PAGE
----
The Pizza Press serves up a custom training experience
By Brandon May


The Pizza Press is a restaurant enterprise headquartered in Anaheim, California that provides customers with customized pizza creations as well as old pizza classics. A unique item featured on the restaurant’s menu includes the “Publish Your Own,” which allows guests to create their own pizza from the restaurant’s full line of sauces, toppings, and crust options. Currently, there are numerous franchise opportunities available across the country. At the moment, there are 35 franchise units, five of which are currently opened and 2 of which are corporate stores.


The Pizza Press Franchise Training Process
Mark Miller, the corporate trainer and field supporter who’s been with The Pizza Press for five years, discusses how the company moves forward with the training of employees at new franchises. According to Miller, the first thing that needs to happen is the training schedule. About six weeks before the grand opening, the franchisee, manager, and up to one other employee is brought in for in-store training and in-class training that lasts 7 days, 10 hours a day. In regards to the 70-hour workweek, Miller explains, “The reason we do that is to prep them for what grand opening week will be like. You know, all the things that go into the grand opening and how stressful that will be. We really want to prime them when they go back.”

Following this initial training, franchisees are then asked to check their construction punch list to help them determine when they’ll be ready to make the actual on-site training schedule. When this has been accomplished, Miller and another trainer go out to the actual store location 10 days prior to grand opening. The purpose of this is to carry the franchise through both soft opening and grand opening. Generally, Miller and another trainer spend 12 days on-site with the franchisee, guiding them on the best principles, tactics, and techniques for managing a successful store.

Miller further expands on the initial training program: “What we do for the initial training is we will do two days in-class and five days in-store, and then after that it’s all in-store, and we’ll do some PowerPoint presentations—pretty much all live training.” He also describes how The Pizza Press tries to get involved in the local community for the purpose of getting its name out there: “We want them to get familiarized with the area. We have them go out and market to the locals during that training to really get the area primed for that opening.”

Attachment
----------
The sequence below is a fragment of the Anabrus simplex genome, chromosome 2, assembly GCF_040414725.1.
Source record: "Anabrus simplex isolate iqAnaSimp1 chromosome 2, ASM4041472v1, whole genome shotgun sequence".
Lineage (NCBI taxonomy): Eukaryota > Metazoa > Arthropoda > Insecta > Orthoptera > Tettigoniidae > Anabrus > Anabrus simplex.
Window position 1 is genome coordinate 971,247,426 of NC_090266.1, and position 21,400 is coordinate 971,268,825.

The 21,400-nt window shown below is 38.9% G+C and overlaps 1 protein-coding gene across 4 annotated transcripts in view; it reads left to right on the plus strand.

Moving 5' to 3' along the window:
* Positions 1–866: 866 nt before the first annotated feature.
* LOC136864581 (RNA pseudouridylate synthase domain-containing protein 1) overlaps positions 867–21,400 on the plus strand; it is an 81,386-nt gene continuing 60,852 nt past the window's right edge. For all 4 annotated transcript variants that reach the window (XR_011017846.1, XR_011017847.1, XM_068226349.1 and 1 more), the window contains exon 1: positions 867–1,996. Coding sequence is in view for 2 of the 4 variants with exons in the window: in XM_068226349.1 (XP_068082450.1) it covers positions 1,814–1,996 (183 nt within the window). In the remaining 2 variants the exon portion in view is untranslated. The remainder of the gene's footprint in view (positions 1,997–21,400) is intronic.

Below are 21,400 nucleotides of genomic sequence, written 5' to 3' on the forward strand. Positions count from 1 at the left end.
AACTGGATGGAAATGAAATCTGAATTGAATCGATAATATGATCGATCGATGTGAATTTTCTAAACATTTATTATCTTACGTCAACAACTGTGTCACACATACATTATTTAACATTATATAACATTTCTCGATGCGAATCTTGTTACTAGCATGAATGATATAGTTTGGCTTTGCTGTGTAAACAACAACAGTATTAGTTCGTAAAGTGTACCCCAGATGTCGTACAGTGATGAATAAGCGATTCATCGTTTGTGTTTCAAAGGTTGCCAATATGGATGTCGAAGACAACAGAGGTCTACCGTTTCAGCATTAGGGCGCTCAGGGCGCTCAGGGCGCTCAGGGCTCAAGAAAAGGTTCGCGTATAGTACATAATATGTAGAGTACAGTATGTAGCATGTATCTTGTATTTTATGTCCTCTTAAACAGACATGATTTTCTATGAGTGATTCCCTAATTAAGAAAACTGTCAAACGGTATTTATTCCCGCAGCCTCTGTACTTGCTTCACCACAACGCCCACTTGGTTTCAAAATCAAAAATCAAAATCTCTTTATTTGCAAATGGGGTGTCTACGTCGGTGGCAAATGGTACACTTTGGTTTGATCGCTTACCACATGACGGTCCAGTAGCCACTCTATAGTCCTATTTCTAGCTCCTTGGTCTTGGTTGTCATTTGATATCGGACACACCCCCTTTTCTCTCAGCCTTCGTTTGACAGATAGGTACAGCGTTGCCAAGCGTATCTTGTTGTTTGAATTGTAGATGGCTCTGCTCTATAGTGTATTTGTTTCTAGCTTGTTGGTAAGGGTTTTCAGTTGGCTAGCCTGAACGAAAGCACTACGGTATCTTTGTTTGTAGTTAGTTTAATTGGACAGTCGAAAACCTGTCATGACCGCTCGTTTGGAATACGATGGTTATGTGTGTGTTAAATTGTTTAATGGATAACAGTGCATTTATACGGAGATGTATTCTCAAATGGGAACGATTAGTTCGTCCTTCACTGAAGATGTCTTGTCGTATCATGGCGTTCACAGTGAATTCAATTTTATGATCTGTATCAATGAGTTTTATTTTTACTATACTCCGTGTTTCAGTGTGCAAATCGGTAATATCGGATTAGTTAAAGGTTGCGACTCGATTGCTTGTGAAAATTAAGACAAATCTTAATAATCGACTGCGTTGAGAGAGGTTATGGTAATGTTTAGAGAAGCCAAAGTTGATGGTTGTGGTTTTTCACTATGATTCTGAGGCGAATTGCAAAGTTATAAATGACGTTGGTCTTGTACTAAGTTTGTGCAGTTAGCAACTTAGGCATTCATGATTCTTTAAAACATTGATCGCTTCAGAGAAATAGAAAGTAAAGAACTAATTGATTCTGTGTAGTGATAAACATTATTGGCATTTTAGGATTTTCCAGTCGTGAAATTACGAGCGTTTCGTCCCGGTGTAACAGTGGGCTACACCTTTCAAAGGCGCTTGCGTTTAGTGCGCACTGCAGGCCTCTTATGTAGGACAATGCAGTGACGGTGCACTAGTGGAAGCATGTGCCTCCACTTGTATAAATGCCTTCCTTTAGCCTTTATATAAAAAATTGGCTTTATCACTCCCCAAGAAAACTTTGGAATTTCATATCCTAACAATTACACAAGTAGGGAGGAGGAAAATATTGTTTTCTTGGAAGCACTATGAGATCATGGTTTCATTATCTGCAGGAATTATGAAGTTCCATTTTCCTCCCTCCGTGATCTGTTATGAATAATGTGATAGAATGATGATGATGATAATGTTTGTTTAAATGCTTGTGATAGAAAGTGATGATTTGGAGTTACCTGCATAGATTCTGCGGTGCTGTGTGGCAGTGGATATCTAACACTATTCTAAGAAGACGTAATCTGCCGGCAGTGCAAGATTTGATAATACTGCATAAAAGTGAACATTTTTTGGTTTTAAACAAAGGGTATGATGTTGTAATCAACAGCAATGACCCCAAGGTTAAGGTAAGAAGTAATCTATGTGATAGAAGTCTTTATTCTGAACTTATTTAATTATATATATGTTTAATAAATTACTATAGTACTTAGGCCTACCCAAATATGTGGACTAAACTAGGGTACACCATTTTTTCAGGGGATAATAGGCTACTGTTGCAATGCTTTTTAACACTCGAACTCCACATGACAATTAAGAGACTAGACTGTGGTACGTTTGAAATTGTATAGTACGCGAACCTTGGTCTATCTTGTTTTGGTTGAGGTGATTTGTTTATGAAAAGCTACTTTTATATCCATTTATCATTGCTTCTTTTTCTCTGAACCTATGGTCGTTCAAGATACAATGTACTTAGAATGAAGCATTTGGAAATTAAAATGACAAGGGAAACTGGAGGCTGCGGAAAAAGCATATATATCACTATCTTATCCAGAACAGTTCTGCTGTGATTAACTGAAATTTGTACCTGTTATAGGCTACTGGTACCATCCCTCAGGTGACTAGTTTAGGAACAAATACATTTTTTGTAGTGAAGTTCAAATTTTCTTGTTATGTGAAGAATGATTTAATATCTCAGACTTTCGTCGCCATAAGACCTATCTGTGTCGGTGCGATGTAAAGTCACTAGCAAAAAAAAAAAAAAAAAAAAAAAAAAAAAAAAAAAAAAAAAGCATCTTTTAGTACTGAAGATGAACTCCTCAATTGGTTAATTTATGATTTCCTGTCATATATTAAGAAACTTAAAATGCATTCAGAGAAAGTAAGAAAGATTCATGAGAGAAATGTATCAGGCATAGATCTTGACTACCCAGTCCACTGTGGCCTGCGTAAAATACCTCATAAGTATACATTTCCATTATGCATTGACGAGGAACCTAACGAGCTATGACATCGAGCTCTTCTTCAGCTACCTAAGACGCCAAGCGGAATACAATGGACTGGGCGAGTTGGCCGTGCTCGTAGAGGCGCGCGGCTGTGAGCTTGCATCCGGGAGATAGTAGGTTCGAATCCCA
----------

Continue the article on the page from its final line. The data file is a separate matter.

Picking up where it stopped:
There are four separate training modules for new franchisees: pizza building, catching, register, and prep. The Pizza Press wants all employees to be able to work each and every position as this helps provide increased flexibility in the scheduling of employees. If the pizza builder calls in sick, then another employee can take his/her place without compromising the quality of the job.

In relation to having the franchisee training the employees, The Pizza Press would rather the head of corporate training be in charge of the process. Business owners may have their own preconceived ideas of how to manage a store, but this often conflicts with the company’s overall brand concept. Miller said, “The reason we don’t want the franchisee to train employees is because I’m going to carry the brand much more than they would, and they’re going to come in with their own ideas—which is fine—but they bought into our brand, so they need to say the things I want to say, they need to hit the markers that I need them to hit, and we need them to carry the level of customer service that I need them to carry, not the level of customer service their owner may carry, because they may be two very different things.”

Challenges and Continual Training
For multi-unit franchisees, The Pizza Press sets up a program that prevents franchisees from opening their stores at the same time. Multi-unit franchisors will receive training at their current store with their new staff and their current staff. On another challenge with the training process, Miller comments that franchisees may have a hard time making sure the landlords’ hard grand open date doesn’t conflict with the construction schedule or the training date. “Sometimes things can go wrong, like the city didn’t get the gas connected, so this can interfere with training,” Miller says.

One aspect of a successful company is the implementation of continual training, particularly if the franchisee fails to absorb the knowledge received during initial training. So, it should come as no surprise that The Pizza Press does offer continual training for franchisees whenever necessary.Following the grand opening of a new location, Miller travels to the store every single month to determine if the franchisee requires more training. This continued training does come at a cost, however, but The Pizza Press tries to extend training whenever possible before charging. According to Miller, “It’s beneficial for them to be successful, so we try to do everything we can.”

About The Pizza Press
The Pizza Press experience delivers delicious new creations, old classics and the rare chance to create a pizza. At The Pizza Press, every patron is a publisher and every pizza is a brand new edition. It’s this custom approach to “pizza storytelling” that makes the concept truly newsworthy. When hungry guests step into line at The Pizza Press, they are greeted by “newsboys” and a menu of pizzas named for regional newspapers. But our guests find it even more fun to publish their own pizzas, creating original editions from our generous list of sauces, meats, and veggies. Every pizza is assembled in front of the customer with thin-crust, no matter how many add-ons, are always “hot off the press” in under four minutes!

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